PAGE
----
Buchardt, Mette. Identitetspolitik i klasserummet: ‘Religion’ og ‘kultur’ som viden og social klassifikation. Studier i et praktiseret skolefag. Dissertation. University of Copenhagen, 2008.
This dissertation is a study of classroom curriculum that applies a combination of the sociology of education and the sociology of knowledge. More specifically, it is a study of identity politics (in the plural) associated with ‘religion’ and ‘culture’ as they unfold in the classroom in relation to knowledge production and social classification. Categories such as ‘Muslim’ and ‘Danish’ are thus sought deconstructed in a study of the classroom as a setting for knowledge production and production of social difference. What kinds of knowledge of religion are produced? What spaces for subjects/subjectivities? What ways to be a pupil? And how does ‘Muslim-ness’ and ‘Danishness’/‘Christian-ness’ enter into in the social economy of the classroom? The classroom is thus studied as a micropolitical arena for relations and politics regarding minorities and the majority and the ways in which they figure in the social economy of the classroom.
The data material of the project is based on my observations of two delimited educational modules in the primary school subject Kristendomskundskab (literally: Knowledge about Christianity) at two different schools located in the same Copenhagen neighborhood. Both educational modules deal with several religions, particularly Christianity and Islam. The material consists of sound recordings of classroom speech, by systematic registrations focusing on turn-taking, by interviews with teachers and pupils and finally a questionnaire for the parents concerning information of a socioeconomic nature.
The project’s perspective on the classroom is inspired by Basil Bernstein’s concepts of recontextualizing and pedagogic discourse as a way to conceptualize and study forms of knowledge as well as how they are reshaped and produced in school on the terms of the logic of the pedagogic field of practice. This Bernsteinian perspective on the educational system and curriculum makes up the overall framework of the dissertation in which I employ two parallel analytical strategies, i.e. one drawing on the concept of discursive regularity (Michel Foucault) – allowing me to analyze the production of the educational content – and the concepts of social space and field (Pierre Bourdieu), enabling me to analyze the ways in which agents are produced in the social economy of the classroom. The study of discursive regularity in relation to the formation of knowledge and subjects is concretized by the discourse analytical framework of sociolinguist Norman Fairclough through studies of linguistic practice, namely classroom conversation, while the Bourdieuian key concepts are concretized through studies of turn-taking practices and the categorization and acknowledgment practices of the teachers.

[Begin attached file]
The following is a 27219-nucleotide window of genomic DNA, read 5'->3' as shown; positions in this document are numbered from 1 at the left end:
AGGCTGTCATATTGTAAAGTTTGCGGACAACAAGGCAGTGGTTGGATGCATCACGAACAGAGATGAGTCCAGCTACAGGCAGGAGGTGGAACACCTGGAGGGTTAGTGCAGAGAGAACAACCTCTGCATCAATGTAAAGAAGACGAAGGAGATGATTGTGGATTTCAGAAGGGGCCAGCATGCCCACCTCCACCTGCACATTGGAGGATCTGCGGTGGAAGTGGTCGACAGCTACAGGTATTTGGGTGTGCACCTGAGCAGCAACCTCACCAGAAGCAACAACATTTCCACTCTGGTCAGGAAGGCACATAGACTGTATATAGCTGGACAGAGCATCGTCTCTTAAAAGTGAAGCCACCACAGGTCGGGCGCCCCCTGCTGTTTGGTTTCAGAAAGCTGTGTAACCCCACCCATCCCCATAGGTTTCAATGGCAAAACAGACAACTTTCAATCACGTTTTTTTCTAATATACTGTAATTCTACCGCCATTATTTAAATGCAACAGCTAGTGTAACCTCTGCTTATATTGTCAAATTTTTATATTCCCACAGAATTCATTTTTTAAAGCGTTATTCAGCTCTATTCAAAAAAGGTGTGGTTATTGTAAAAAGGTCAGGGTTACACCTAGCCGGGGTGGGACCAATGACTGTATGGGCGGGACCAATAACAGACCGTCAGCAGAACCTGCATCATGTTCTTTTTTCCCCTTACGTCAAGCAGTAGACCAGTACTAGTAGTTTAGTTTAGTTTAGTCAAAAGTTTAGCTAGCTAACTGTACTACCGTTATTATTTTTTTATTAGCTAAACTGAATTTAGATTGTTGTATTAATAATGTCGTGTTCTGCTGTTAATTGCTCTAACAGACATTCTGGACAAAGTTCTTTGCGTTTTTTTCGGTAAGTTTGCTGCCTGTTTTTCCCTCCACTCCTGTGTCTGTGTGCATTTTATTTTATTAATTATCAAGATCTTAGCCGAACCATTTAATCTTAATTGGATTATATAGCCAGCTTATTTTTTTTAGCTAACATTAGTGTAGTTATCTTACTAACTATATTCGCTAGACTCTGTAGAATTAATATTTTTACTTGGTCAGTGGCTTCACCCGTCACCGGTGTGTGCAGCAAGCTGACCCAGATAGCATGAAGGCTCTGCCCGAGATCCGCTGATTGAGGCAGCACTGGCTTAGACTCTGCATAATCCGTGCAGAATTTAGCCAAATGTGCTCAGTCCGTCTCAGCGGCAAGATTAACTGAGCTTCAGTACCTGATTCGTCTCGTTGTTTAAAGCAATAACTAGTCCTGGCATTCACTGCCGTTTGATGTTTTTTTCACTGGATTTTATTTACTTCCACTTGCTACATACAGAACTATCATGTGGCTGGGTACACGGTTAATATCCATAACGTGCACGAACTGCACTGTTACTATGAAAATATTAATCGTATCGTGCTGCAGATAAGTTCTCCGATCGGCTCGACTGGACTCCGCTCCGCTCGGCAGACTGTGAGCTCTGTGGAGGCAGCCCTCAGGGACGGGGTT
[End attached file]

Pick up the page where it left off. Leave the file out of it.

The dissertation links the study of the classroom as knowledge and subject production to a conception of societal ‘classes’ as production of social classification – practices of acknowledgment and non-acknowledgement that function in conjunction with possession of economic capital and capitals related to cultural education [Bildung]. The point is that ‘religion’/‘culture’ may be understood as clusters of knowledge, but also as subject-producing technologies coloring and forming bodies. Moreover, these knowledge clusters are simultaneously tinted by the social economy associated with the bodies of the agents as they are being transformed and produced in the social economy of the classroom.
When the categorical cluster ‘religion’/‘culture’ is discussed from a perspective of social classification, it may be understood as something that does more than merely interact with social classification. These subject-generating knowledge clusters – themselves populated by subjects – related to ‘religion’/‘culture’ in the classroom curriculum constitute a productive and potent part of the social classification. In light of the concept of capitals, they are thus bound up with and have consequences for social distribution. Categories such as ‘Muslim’ and ‘Danish’/‘Christian’ are in themselves to be understood as a process of social classification and distribution. Thus, ‘religion’ may be understood as a class-producing practice having a vital institutional life in something that should not be perceived as a religious institution in the formal sense, but rather as a state institution and as such embedded in societal structuring.